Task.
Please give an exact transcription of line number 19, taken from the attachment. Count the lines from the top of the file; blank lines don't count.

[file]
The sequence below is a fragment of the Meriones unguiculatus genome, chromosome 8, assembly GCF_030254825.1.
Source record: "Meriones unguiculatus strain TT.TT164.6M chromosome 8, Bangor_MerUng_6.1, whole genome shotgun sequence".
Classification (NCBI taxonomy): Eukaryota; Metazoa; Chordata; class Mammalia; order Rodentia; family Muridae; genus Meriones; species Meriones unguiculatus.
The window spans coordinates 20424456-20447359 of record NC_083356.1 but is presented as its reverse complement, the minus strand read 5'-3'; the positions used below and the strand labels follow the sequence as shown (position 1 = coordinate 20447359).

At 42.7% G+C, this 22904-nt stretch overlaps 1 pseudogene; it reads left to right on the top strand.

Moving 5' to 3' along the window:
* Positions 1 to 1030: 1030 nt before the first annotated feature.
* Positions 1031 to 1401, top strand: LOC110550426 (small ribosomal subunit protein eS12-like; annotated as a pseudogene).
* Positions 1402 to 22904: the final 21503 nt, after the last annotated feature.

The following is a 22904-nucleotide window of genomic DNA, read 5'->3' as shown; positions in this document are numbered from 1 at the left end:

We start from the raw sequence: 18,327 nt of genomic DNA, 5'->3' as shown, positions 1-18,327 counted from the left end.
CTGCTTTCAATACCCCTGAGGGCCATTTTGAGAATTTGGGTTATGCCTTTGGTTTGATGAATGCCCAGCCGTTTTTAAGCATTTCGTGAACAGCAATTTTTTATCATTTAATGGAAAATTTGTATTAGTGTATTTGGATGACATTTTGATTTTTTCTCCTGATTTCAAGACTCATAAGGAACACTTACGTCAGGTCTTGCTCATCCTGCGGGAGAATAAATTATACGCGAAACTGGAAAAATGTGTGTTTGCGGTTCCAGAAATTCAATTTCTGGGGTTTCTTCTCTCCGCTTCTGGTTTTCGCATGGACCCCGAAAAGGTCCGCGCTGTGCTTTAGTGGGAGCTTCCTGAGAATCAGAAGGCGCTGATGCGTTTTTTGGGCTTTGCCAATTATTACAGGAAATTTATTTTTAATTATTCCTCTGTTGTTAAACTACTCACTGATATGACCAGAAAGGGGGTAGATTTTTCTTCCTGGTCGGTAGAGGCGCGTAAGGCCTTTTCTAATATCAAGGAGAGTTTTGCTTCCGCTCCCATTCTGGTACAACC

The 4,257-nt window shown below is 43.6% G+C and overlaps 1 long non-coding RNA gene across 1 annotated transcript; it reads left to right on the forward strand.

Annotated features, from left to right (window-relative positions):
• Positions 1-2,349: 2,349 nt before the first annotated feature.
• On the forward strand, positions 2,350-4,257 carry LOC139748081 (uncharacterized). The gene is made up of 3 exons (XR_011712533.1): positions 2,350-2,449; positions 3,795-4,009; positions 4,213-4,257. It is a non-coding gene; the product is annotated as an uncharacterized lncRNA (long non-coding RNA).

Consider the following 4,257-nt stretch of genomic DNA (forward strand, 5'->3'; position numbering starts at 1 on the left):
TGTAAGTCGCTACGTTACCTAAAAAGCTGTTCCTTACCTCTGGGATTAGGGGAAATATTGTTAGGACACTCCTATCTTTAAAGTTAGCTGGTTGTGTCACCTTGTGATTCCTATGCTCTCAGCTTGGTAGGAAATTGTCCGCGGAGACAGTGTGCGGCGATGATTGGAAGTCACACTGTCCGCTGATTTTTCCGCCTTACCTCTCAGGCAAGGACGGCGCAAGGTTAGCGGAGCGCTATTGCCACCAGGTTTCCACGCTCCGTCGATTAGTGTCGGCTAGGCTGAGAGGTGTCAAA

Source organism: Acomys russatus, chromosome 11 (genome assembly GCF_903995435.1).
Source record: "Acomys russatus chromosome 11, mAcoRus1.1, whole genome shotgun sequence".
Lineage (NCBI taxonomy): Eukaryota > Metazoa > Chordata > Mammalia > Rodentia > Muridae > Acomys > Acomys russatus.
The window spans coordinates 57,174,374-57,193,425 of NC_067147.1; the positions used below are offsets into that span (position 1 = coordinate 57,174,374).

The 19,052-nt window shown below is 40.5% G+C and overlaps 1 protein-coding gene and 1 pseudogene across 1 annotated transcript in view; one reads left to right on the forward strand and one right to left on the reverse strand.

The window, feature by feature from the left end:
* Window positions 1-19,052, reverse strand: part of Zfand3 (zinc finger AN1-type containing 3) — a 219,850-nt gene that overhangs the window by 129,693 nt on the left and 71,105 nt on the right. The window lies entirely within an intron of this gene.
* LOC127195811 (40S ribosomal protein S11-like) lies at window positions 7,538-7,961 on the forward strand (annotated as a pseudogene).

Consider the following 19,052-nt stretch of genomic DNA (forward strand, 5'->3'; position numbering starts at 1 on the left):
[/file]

Source organism: Acomys russatus, chromosome 11 (genome assembly GCF_903995435.1).